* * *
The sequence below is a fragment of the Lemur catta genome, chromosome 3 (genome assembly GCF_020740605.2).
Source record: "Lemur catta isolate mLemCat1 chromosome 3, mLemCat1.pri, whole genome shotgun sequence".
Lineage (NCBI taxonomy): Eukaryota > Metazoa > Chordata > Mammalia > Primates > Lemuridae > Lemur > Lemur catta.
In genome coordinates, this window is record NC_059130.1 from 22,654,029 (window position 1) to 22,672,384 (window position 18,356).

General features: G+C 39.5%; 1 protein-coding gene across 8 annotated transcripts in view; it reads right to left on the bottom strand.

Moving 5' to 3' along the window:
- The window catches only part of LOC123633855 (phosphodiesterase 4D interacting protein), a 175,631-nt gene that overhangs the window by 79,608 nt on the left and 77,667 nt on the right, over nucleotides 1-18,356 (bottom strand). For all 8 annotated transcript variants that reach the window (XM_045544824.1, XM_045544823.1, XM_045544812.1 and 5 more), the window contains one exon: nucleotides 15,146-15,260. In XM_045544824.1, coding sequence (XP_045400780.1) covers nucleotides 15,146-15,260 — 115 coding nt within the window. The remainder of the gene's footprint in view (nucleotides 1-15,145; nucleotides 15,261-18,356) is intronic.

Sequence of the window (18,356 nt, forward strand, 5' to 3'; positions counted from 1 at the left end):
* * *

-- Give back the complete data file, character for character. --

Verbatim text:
The sequence below is a fragment of the Lemur catta genome, chromosome 3 (genome assembly GCF_020740605.2).
Source record: "Lemur catta isolate mLemCat1 chromosome 3, mLemCat1.pri, whole genome shotgun sequence".
Lineage (NCBI taxonomy): Eukaryota > Metazoa > Chordata > Mammalia > Primates > Lemuridae > Lemur > Lemur catta.
In genome coordinates, this window is record NC_059130.1 from 22,654,029 (window position 1) to 22,672,384 (window position 18,356).

General features: G+C 39.5%; 1 protein-coding gene across 8 annotated transcripts in view; it reads right to left on the bottom strand.

Moving 5' to 3' along the window:
- The window catches only part of LOC123633855 (phosphodiesterase 4D interacting protein), a 175,631-nt gene that overhangs the window by 79,608 nt on the left and 77,667 nt on the right, over nucleotides 1-18,356 (bottom strand). For all 8 annotated transcript variants that reach the window (XM_045544824.1, XM_045544823.1, XM_045544812.1 and 5 more), the window contains one exon: nucleotides 15,146-15,260. In XM_045544824.1, coding sequence (XP_045400780.1) covers nucleotides 15,146-15,260 — 115 coding nt within the window. The remainder of the gene's footprint in view (nucleotides 1-15,145; nucleotides 15,261-18,356) is intronic.

Sequence of the window (18,356 nt, forward strand, 5' to 3'; positions counted from 1 at the left end):